2) Explore distributions Users can easily explore the important properties of a distribution by using the command, ExploreRV. ExploreRV takes an arbitrary statistical distribution and displays an interactive interface to explore its various parameters. This includes returning key quantities, such as the mean, median and more, as well as returning visualizations of the CDF and PDF.
 3) Apply hypothesis tests To test a given hypothesis, there are several hypothesis tests available, including OneSampleTTest, ChiSquareGoodnessOfFitTest, ShapiroWilkWTest, and more. To better explain how and when to use different hypothesis tests, a new command, TestsGuide, is introduced in this package to direct a student through the process of choosing an appropriate test. You can read more on the Hypothesis Tests Overview page.

For more details, read through the Overview of Student Statistics page.

Examples

 > $\mathrm{with}\left(\mathrm{Student}[\mathrm{Statistics}]\right):$

Example

We first define a discrete distribution:

 > $\mathrm{Distribution1}:=\mathrm{BinomialRandomVariable}\left(7,\frac{1}{2}\right):$

Then we can study some properties of this distribution:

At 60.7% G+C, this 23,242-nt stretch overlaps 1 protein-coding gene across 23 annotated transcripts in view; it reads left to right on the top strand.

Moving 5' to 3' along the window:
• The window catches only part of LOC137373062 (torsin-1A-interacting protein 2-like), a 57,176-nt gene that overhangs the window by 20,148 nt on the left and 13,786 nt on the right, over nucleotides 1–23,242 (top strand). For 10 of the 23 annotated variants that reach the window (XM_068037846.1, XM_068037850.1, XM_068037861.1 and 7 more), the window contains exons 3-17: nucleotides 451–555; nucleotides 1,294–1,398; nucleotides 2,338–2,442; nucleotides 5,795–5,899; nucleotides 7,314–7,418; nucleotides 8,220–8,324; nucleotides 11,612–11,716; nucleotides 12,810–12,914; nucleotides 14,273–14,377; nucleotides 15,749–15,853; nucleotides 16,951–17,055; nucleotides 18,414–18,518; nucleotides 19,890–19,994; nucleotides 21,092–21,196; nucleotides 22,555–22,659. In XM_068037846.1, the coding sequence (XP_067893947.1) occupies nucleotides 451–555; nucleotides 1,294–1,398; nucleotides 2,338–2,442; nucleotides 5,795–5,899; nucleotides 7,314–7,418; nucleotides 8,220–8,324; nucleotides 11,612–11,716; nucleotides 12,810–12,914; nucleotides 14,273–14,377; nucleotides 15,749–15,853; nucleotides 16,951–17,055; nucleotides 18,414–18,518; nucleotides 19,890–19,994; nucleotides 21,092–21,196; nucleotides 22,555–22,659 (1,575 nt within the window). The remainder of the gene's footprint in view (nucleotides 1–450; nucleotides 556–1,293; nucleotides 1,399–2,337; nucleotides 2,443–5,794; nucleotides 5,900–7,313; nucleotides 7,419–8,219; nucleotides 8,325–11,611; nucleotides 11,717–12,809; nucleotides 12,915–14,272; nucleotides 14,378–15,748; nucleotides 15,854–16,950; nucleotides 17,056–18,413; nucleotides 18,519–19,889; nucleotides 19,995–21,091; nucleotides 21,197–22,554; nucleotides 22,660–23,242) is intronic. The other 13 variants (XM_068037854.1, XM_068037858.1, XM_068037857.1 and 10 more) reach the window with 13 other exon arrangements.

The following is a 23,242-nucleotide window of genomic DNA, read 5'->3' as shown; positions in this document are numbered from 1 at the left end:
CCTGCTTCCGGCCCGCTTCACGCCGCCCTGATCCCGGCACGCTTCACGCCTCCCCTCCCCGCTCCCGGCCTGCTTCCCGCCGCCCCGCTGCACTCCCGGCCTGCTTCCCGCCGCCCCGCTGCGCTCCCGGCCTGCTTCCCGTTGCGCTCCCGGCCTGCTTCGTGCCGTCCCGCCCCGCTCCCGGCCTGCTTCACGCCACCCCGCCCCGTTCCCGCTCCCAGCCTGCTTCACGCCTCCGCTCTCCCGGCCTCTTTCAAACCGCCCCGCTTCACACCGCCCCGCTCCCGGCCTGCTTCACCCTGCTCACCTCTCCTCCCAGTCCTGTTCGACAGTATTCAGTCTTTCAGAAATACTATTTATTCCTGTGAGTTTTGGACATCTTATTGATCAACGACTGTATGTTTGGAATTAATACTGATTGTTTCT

> $\mathrm{Mean}\left(\mathrm{Distribution1}\right)$

$\frac{{7}}{{2}}$

 > $\mathrm{StandardDeviation}\left(\mathrm{Distribution1}\right)$

$\frac{{1}}{{2}}\sqrt{{7}}$

To return a numeric value, we need to specify the optional parameter numeric or numeric=true.

 > $\mathrm{StandardDeviation}\left(\mathrm{Distribution1},\mathrm{numeric}\right)$

${1.322875656}$

We can set the optional parameter output to output=plot to see a plot demonstration.

 > $\mathrm{ProbabilityFunction}\left(\mathrm{Distribution1},x,\mathrm{output}=\mathrm{plot}\right)$

 > $\mathrm{CDF}\left(\mathrm{Distribution1},3,\mathrm{output}=\mathrm{plot}\right)$

To get the formula for computing the specific property of a distribution, we need to specify the optional parameter inert or inert=true.

 > $\mathrm{Probability}\left(\mathrm{Distribution1}\le 4,\mathrm{inert}\right)$